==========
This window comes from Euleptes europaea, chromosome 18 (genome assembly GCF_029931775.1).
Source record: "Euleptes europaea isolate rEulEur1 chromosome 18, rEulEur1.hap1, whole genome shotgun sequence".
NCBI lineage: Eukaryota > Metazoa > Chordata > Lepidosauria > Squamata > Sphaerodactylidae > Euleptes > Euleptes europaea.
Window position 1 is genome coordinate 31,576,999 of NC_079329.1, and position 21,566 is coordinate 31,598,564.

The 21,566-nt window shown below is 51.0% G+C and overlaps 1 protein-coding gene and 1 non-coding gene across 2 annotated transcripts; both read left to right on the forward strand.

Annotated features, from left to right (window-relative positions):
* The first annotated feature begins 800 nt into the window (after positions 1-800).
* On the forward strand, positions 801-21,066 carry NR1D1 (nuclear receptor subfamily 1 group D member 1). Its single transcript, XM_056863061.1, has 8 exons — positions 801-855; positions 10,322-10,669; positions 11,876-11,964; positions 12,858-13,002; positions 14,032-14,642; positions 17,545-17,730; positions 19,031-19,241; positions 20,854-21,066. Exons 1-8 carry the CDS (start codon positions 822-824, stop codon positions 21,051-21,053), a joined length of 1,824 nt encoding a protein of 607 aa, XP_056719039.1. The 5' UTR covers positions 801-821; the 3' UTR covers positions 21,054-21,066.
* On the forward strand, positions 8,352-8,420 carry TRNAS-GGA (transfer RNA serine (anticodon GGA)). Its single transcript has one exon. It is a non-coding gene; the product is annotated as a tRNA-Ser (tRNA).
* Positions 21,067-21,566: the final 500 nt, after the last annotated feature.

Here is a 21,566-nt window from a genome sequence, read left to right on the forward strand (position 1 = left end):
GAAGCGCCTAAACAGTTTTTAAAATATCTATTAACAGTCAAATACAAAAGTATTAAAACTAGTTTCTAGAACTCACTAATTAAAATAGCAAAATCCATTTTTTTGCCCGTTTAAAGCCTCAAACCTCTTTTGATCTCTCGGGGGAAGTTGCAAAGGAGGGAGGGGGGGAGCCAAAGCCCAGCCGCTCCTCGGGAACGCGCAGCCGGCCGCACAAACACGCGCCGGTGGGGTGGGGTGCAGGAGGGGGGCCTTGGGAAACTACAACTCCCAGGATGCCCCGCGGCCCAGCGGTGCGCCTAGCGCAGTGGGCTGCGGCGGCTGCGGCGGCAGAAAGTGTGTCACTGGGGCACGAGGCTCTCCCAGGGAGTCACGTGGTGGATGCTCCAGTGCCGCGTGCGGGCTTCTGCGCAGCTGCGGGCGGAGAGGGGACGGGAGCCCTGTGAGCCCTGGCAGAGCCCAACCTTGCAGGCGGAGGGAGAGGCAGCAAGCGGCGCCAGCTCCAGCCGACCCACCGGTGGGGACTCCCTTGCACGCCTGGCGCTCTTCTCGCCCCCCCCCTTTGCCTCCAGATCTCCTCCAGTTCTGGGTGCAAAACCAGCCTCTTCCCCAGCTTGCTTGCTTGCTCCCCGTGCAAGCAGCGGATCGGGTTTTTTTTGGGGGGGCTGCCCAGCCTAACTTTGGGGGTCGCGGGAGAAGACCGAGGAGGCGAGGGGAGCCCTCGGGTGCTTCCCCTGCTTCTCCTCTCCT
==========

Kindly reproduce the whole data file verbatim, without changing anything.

This window comes from Euleptes europaea, chromosome 18 (genome assembly GCF_029931775.1).
Source record: "Euleptes europaea isolate rEulEur1 chromosome 18, rEulEur1.hap1, whole genome shotgun sequence".
NCBI lineage: Eukaryota > Metazoa > Chordata > Lepidosauria > Squamata > Sphaerodactylidae > Euleptes > Euleptes europaea.
Window position 1 is genome coordinate 31,576,999 of NC_079329.1, and position 21,566 is coordinate 31,598,564.

The 21,566-nt window shown below is 51.0% G+C and overlaps 1 protein-coding gene and 1 non-coding gene across 2 annotated transcripts; both read left to right on the forward strand.

Annotated features, from left to right (window-relative positions):
* The first annotated feature begins 800 nt into the window (after positions 1-800).
* On the forward strand, positions 801-21,066 carry NR1D1 (nuclear receptor subfamily 1 group D member 1). Its single transcript, XM_056863061.1, has 8 exons — positions 801-855; positions 10,322-10,669; positions 11,876-11,964; positions 12,858-13,002; positions 14,032-14,642; positions 17,545-17,730; positions 19,031-19,241; positions 20,854-21,066. Exons 1-8 carry the CDS (start codon positions 822-824, stop codon positions 21,051-21,053), a joined length of 1,824 nt encoding a protein of 607 aa, XP_056719039.1. The 5' UTR covers positions 801-821; the 3' UTR covers positions 21,054-21,066.
* On the forward strand, positions 8,352-8,420 carry TRNAS-GGA (transfer RNA serine (anticodon GGA)). Its single transcript has one exon. It is a non-coding gene; the product is annotated as a tRNA-Ser (tRNA).
* Positions 21,067-21,566: the final 500 nt, after the last annotated feature.

Here is a 21,566-nt window from a genome sequence, read left to right on the forward strand (position 1 = left end):
GAAGCGCCTAAACAGTTTTTAAAATATCTATTAACAGTCAAATACAAAAGTATTAAAACTAGTTTCTAGAACTCACTAATTAAAATAGCAAAATCCATTTTTTTGCCCGTTTAAAGCCTCAAACCTCTTTTGATCTCTCGGGGGAAGTTGCAAAGGAGGGAGGGGGGGAGCCAAAGCCCAGCCGCTCCTCGGGAACGCGCAGCCGGCCGCACAAACACGCGCCGGTGGGGTGGGGTGCAGGAGGGGGGCCTTGGGAAACTACAACTCCCAGGATGCCCCGCGGCCCAGCGGTGCGCCTAGCGCAGTGGGCTGCGGCGGCTGCGGCGGCAGAAAGTGTGTCACTGGGGCACGAGGCTCTCCCAGGGAGTCACGTGGTGGATGCTCCAGTGCCGCGTGCGGGCTTCTGCGCAGCTGCGGGCGGAGAGGGGACGGGAGCCCTGTGAGCCCTGGCAGAGCCCAACCTTGCAGGCGGAGGGAGAGGCAGCAAGCGGCGCCAGCTCCAGCCGACCCACCGGTGGGGACTCCCTTGCACGCCTGGCGCTCTTCTCGCCCCCCCCCTTTGCCTCCAGATCTCCTCCAGTTCTGGGTGCAAAACCAGCCTCTTCCCCAGCTTGCTTGCTTGCTCCCCGTGCAAGCAGCGGATCGGGTTTTTTTTGGGGGGGCTGCCCAGCCTAACTTTGGGGGTCGCGGGAGAAGACCGAGGAGGCGAGGGGAGCCCTCGGGTGCTTCCCCTGCTTCTCCTCTCCT